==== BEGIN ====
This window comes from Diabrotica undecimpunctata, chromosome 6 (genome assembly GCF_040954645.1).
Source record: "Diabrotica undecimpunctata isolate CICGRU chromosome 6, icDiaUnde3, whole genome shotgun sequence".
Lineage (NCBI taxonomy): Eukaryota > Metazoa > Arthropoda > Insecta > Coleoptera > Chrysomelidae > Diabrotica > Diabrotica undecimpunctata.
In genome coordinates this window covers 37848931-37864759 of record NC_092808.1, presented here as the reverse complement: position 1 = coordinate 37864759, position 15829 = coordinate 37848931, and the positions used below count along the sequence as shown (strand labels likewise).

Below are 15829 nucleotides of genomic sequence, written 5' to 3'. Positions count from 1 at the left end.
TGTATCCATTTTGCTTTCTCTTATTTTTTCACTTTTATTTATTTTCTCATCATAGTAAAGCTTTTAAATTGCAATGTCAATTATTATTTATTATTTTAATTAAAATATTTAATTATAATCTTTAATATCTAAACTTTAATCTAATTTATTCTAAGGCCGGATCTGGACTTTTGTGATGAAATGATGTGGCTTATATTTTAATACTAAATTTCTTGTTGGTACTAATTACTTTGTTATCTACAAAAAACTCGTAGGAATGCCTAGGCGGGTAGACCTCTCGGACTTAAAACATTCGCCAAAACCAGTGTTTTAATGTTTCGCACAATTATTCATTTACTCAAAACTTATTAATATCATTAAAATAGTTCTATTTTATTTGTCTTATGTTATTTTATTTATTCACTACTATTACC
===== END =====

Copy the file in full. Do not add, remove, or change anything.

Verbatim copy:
This window comes from Diabrotica undecimpunctata, chromosome 6 (genome assembly GCF_040954645.1).
Source record: "Diabrotica undecimpunctata isolate CICGRU chromosome 6, icDiaUnde3, whole genome shotgun sequence".
Lineage (NCBI taxonomy): Eukaryota > Metazoa > Arthropoda > Insecta > Coleoptera > Chrysomelidae > Diabrotica > Diabrotica undecimpunctata.
In genome coordinates this window covers 37848931-37864759 of record NC_092808.1, presented here as the reverse complement: position 1 = coordinate 37864759, position 15829 = coordinate 37848931, and the positions used below count along the sequence as shown (strand labels likewise).

Below are 15829 nucleotides of genomic sequence, written 5' to 3'. Positions count from 1 at the left end.
TGTATCCATTTTGCTTTCTCTTATTTTTTCACTTTTATTTATTTTCTCATCATAGTAAAGCTTTTAAATTGCAATGTCAATTATTATTTATTATTTTAATTAAAATATTTAATTATAATCTTTAATATCTAAACTTTAATCTAATTTATTCTAAGGCCGGATCTGGACTTTTGTGATGAAATGATGTGGCTTATATTTTAATACTAAATTTCTTGTTGGTACTAATTACTTTGTTATCTACAAAAAACTCGTAGGAATGCCTAGGCGGGTAGACCTCTCGGACTTAAAACATTCGCCAAAACCAGTGTTTTAATGTTTCGCACAATTATTCATTTACTCAAAACTTATTAATATCATTAAAATAGTTCTATTTTATTTGTCTTATGTTATTTTATTTATTCACTACTATTACC